The Art of Ding Yanyong

The retrospective exhibition of Ding Yanyong’s work at the Hong Kong Museum of Art, “No Frontiers”, is subtitled “Straddling the East and the West” and “Amusing with art across time”, two phrases that encapsulate different facets of his versatility and lifetime achievement.

Ding went to Japan to study Western art in the 1920s. There he learned from the Tokyo Fine Arts School not only the academic style of Western art. The more avant-garde art from Europe, such as Fauvism and Cubism, also heavily influenced him.

His exposure to Western art in Japan was crucial to his artistic development. In his early work, vivid colour, lively lines and flat decorative surfaces show how he had been influenced by the work of Henry Matisse. He was referred to at the time as “the Oriental Matisse”.

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According to Raymond Tang, Assistant Curator at the Hong Kong Museum of Art: “After that he also turned his eyes back to traditional Chinese art, because he realized that many Western artists were drawing inspiration not only from African art but also oriental art, so he thought that maybe we could also capture inspirations from ancient Chinese culture.”

In Ding’s early oil paintings, the intensive use of bold lines reveals him finding his way back to Chinese traditional painting, to “straddling the East and the West”.

Also significant in Ding’s early oil paintings are the “double-sided” pieces, created when he first came to Hong Kong in 1949. He was going through tough times financially, and had little cash for art materials.

Raymopnd Tang again: “In this period, his life changed dramatically. He went from being a very famous principle of an art school, to coming to Hong Kong as a refugee, empty-handed. He experienced a very hard time. He was even forced to stop painting for a short period. In 1951 he got a job as an art teacher in a middle school. He’d use one piece of board to paint on again and again, or even paint on not just one side, but on both sides. Through infrared scanning we can find under the painting, more than one other painting, again and again.”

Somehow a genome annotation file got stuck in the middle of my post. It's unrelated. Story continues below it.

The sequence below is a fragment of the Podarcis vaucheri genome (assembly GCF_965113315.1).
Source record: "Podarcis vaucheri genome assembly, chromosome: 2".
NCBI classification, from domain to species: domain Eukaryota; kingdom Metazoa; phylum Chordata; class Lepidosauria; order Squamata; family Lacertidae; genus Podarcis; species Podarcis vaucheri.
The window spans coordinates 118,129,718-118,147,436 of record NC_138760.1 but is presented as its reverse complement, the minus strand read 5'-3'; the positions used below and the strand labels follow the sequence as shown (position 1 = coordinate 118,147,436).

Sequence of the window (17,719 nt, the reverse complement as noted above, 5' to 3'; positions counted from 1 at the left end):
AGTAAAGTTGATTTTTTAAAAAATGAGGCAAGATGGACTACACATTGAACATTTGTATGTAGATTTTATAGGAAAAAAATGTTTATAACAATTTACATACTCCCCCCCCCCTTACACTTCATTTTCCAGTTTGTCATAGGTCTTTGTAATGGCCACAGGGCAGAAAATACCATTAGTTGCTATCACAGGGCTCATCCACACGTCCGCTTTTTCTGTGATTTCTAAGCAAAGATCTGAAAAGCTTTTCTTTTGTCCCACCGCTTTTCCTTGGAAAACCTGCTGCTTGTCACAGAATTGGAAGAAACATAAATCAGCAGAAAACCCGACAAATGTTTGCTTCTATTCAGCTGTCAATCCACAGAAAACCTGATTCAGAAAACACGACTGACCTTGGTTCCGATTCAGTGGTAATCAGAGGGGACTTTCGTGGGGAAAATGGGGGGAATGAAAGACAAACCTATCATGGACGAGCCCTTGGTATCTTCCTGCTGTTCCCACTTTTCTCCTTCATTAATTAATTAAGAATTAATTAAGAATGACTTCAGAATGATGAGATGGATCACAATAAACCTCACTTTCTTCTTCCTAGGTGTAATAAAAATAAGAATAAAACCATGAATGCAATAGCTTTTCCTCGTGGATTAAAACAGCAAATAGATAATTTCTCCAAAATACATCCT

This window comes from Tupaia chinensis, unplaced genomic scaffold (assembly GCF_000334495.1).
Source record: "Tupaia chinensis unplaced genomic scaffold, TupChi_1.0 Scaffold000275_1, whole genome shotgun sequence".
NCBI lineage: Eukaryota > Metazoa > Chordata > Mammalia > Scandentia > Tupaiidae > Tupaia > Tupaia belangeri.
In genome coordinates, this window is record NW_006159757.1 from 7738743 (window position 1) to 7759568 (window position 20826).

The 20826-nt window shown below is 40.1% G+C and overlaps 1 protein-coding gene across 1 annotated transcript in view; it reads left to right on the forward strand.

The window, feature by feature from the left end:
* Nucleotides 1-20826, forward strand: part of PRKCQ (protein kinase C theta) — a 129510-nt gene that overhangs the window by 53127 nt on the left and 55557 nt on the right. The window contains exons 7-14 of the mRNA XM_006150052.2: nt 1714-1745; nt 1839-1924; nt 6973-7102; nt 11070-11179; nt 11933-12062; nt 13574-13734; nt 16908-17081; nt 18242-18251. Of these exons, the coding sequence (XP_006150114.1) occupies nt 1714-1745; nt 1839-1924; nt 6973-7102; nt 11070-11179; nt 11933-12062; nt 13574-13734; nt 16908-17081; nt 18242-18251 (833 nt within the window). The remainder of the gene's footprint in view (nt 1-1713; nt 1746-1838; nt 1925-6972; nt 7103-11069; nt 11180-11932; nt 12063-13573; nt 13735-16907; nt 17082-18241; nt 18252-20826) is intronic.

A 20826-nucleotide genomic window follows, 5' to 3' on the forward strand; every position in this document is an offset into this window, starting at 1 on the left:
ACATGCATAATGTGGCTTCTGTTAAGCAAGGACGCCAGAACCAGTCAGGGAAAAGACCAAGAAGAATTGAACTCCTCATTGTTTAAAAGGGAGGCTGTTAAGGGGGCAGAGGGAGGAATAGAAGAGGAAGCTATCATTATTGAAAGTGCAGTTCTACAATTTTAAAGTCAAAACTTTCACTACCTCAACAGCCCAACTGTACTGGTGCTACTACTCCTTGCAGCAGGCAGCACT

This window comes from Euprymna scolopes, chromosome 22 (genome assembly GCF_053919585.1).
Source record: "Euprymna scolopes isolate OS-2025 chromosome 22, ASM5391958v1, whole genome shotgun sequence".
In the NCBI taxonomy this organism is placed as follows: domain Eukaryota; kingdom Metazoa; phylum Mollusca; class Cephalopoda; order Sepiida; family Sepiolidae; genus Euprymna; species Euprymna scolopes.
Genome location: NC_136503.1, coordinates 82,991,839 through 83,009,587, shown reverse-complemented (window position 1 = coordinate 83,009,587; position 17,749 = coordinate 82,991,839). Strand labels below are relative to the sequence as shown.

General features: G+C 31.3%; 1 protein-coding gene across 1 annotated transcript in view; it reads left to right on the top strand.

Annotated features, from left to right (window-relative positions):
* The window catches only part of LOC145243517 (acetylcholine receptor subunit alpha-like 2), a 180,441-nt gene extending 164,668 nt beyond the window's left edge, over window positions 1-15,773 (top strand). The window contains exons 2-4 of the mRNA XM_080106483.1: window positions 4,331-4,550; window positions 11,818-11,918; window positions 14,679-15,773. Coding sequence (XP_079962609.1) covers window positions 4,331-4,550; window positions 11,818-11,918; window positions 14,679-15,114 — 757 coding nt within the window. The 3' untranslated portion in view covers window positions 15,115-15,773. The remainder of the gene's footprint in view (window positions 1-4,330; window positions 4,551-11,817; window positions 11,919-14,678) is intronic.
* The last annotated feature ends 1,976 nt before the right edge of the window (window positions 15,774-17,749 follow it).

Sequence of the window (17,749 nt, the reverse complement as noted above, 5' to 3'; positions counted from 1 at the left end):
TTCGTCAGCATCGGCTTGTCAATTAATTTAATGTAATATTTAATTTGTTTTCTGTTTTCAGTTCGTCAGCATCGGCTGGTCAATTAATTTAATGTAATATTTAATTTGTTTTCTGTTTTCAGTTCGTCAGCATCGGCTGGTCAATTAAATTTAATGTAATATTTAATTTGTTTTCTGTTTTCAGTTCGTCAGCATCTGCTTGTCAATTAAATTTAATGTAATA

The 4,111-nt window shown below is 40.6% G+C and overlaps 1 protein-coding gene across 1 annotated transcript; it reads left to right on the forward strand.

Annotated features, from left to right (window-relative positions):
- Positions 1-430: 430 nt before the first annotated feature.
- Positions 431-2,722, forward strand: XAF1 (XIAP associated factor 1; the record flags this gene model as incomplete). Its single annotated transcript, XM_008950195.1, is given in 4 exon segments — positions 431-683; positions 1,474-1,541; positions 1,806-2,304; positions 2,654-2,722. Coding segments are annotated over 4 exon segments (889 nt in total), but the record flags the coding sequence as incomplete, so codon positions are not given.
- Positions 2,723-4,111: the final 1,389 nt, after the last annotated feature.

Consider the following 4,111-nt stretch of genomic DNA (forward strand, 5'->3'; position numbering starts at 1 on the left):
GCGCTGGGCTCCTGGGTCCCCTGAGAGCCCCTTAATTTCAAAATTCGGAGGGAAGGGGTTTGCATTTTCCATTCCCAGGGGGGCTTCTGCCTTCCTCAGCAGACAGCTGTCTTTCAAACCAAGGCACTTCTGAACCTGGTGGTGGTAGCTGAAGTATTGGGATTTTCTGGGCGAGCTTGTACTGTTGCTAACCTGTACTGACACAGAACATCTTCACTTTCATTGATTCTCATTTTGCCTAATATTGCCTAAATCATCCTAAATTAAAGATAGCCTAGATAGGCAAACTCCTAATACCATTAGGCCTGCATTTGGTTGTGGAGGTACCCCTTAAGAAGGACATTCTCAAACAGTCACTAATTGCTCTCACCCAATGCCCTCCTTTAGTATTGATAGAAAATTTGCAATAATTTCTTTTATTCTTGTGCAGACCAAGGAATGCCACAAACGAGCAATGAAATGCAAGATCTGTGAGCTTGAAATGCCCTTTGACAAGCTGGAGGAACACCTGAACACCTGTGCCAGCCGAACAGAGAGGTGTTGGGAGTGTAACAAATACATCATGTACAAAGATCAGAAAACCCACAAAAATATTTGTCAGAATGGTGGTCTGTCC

Later Ding Yanyong began to focus on ink and brush paintings. After the period of hardship and dramatic life changes he had been through, his style changed.

Professor Li was a student of Ding: “His early works are very uptight, very cautious in the layout and strokes. His later works became more open, perhaps because he was maturing and getting older. He became more open minded and free, painted more loosely.

Ding spent most of his working life in art education. In 1957 he began teaching Chinese painting at the Chinese University of Hong Kong. His unrestrained style of painting attracted not only fine art students, but also observers from other departments.

Another student says: “We always joked that he could even draw things he had never seen, like the god Zhong Kui, the Eight Immortals, or “Seeking out Zhuge Liang”. He had never seen any of them. Even in Chinese landscape painting, his style was not to sketch. He’d just feel the images, and then use the brush to create his own tree, stones and water.”

Painting casually, with a relatively dry brush and simple strokes, Ding began showing a mood of desolation in his works. This reflected his loneliness in Hong Kong. His family had remained in mainland China.